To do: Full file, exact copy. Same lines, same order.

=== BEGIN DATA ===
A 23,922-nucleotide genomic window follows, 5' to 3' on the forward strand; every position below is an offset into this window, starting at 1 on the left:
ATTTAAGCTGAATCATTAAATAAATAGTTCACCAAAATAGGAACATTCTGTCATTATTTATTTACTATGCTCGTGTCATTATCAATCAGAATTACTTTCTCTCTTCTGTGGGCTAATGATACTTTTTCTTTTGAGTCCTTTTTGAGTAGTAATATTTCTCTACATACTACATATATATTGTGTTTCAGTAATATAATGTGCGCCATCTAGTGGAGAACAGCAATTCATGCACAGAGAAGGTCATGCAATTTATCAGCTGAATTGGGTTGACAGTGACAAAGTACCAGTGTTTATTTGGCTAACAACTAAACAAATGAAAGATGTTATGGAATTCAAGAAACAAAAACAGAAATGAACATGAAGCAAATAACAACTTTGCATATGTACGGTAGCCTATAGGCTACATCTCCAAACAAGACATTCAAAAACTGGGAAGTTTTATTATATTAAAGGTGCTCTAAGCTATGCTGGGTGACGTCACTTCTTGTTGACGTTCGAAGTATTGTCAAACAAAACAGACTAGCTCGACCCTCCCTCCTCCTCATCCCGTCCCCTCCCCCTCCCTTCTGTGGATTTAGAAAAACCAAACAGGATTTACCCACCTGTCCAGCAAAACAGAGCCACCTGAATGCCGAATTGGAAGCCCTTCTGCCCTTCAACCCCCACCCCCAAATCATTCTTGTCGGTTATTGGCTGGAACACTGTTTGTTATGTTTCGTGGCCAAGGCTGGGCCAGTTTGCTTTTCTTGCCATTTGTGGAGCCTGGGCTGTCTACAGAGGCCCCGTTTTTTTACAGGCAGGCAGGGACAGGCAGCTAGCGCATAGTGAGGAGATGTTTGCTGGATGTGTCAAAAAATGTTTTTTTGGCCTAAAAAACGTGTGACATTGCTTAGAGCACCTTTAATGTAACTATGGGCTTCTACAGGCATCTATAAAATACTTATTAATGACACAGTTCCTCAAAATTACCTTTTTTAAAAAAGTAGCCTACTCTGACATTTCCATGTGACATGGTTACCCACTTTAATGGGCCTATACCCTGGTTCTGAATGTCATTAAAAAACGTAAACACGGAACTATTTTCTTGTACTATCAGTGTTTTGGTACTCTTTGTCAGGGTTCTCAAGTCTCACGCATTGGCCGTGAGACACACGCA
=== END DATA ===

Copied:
A 23,922-nucleotide genomic window follows, 5' to 3' on the forward strand; every position below is an offset into this window, starting at 1 on the left:
ATTTAAGCTGAATCATTAAATAAATAGTTCACCAAAATAGGAACATTCTGTCATTATTTATTTACTATGCTCGTGTCATTATCAATCAGAATTACTTTCTCTCTTCTGTGGGCTAATGATACTTTTTCTTTTGAGTCCTTTTTGAGTAGTAATATTTCTCTACATACTACATATATATTGTGTTTCAGTAATATAATGTGCGCCATCTAGTGGAGAACAGCAATTCATGCACAGAGAAGGTCATGCAATTTATCAGCTGAATTGGGTTGACAGTGACAAAGTACCAGTGTTTATTTGGCTAACAACTAAACAAATGAAAGATGTTATGGAATTCAAGAAACAAAAACAGAAATGAACATGAAGCAAATAACAACTTTGCATATGTACGGTAGCCTATAGGCTACATCTCCAAACAAGACATTCAAAAACTGGGAAGTTTTATTATATTAAAGGTGCTCTAAGCTATGCTGGGTGACGTCACTTCTTGTTGACGTTCGAAGTATTGTCAAACAAAACAGACTAGCTCGACCCTCCCTCCTCCTCATCCCGTCCCCTCCCCCTCCCTTCTGTGGATTTAGAAAAACCAAACAGGATTTACCCACCTGTCCAGCAAAACAGAGCCACCTGAATGCCGAATTGGAAGCCCTTCTGCCCTTCAACCCCCACCCCCAAATCATTCTTGTCGGTTATTGGCTGGAACACTGTTTGTTATGTTTCGTGGCCAAGGCTGGGCCAGTTTGCTTTTCTTGCCATTTGTGGAGCCTGGGCTGTCTACAGAGGCCCCGTTTTTTTACAGGCAGGCAGGGACAGGCAGCTAGCGCATAGTGAGGAGATGTTTGCTGGATGTGTCAAAAAATGTTTTTTTGGCCTAAAAAACGTGTGACATTGCTTAGAGCACCTTTAATGTAACTATGGGCTTCTACAGGCATCTATAAAATACTTATTAATGACACAGTTCCTCAAAATTACCTTTTTTAAAAAAGTAGCCTACTCTGACATTTCCATGTGACATGGTTACCCACTTTAATGGGCCTATACCCTGGTTCTGAATGTCATTAAAAAACGTAAACACGGAACTATTTTCTTGTACTATCAGTGTTTTGGTACTCTTTGTCAGGGTTCTCAAGTCTCACGCATTGGCCGTGAGACACACGCA